RM: The plan for a self-sustainable residential campus for theatre was derived from Sir Kanhailal’s concept of village theatre. In 2011, 6.6 acres land was taken in a village 19 km from Jorhat town. From January 26 of that year, approximately 36 people started living there as a theatre community, people who wanted to live for theatre. We developed a living style in that village where we would practise our theatre in different ways in different parts of the day. We will synchronise our theatre with our livelihood and with our dependence on nature.
For sustainability, we grow rice, lemon, bottle gourd and papaya and rear chickens, and artists themselves take care of the farming. Replica has two fisheries that are taken care of by our own people. We fish there, collect crops from the farms and send them to the market. We have a community kitchen where according to the schedule artists make food. All we do is live a rural life to be rooted in the earth, and the community living style develops a sense of togetherness that contributes to our theatre. Our struggle for sustainability is hence also a part of our theatre. We celebrate and transform our everyday activities into theatrical actions. As for example we bathe in the pond while doing vocal exercises with the water. We divide the day into different phases and schedule our exercises and practices according to the moods of those phases.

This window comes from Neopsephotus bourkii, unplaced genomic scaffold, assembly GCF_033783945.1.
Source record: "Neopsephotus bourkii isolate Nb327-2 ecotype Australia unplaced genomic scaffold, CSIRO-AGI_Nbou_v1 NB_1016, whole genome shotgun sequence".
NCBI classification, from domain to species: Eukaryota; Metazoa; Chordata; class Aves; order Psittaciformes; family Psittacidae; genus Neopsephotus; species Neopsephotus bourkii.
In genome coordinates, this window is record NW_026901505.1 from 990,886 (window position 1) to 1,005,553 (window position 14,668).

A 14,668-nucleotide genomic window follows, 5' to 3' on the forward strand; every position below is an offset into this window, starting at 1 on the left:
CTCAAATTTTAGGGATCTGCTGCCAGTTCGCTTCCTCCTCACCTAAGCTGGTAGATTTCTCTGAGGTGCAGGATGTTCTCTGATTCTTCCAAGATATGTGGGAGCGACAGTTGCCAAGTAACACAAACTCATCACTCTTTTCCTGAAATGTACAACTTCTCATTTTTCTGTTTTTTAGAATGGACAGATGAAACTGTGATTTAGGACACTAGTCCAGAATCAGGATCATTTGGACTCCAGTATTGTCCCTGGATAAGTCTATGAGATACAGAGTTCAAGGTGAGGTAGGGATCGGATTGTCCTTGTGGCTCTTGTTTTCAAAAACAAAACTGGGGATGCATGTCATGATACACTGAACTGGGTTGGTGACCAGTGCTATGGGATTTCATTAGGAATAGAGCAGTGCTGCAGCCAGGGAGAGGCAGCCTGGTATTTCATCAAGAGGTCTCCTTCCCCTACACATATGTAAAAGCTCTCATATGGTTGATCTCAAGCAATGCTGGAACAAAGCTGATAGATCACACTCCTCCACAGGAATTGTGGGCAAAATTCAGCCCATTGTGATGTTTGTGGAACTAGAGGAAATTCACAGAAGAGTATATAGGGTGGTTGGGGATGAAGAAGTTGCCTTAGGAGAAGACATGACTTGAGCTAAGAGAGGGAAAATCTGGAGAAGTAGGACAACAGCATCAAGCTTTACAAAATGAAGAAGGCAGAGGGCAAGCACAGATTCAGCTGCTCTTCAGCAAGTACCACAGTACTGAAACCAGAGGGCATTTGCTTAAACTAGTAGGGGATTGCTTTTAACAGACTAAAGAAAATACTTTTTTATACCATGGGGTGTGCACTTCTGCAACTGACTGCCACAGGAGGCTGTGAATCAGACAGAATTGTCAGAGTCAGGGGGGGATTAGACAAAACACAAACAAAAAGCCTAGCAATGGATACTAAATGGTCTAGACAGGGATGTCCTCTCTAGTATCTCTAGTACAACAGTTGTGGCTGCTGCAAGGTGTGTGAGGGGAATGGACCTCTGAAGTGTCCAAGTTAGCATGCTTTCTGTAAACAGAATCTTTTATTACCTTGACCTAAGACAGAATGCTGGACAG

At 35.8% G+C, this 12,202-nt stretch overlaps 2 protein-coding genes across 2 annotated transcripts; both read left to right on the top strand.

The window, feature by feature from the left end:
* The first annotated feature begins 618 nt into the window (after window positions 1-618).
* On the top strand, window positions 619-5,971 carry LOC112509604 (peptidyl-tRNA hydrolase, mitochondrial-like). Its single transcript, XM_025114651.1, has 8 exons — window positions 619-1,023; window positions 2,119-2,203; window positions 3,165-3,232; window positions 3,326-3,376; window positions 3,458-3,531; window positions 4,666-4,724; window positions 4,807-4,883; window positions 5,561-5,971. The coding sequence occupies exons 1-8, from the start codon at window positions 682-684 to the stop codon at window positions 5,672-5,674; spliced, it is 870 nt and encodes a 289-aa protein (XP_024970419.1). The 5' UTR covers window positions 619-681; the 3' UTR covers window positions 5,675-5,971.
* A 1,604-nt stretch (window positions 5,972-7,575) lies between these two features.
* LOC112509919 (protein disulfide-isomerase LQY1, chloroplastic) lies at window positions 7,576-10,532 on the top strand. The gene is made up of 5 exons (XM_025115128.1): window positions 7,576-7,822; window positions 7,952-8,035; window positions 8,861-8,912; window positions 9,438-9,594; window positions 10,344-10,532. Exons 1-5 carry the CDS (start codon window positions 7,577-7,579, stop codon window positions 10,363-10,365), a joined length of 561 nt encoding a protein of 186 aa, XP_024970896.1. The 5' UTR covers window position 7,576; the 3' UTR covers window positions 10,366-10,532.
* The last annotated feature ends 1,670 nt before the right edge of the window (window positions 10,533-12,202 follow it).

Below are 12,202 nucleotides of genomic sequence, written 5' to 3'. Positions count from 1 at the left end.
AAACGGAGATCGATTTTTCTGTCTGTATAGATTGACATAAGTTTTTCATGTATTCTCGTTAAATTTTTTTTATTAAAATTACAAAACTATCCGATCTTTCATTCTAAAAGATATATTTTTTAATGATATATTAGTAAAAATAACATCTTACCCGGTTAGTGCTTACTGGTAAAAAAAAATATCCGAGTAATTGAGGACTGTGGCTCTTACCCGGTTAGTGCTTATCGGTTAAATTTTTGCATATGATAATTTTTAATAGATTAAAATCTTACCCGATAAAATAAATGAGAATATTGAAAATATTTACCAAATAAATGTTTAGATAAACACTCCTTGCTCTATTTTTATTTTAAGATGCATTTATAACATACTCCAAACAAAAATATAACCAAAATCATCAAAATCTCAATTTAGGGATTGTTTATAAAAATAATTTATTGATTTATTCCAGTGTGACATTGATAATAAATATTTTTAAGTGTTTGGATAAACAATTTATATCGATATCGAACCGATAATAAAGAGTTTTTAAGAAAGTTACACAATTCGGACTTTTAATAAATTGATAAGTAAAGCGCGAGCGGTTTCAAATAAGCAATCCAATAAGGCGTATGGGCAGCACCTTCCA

MB: What are your future plans for Replica?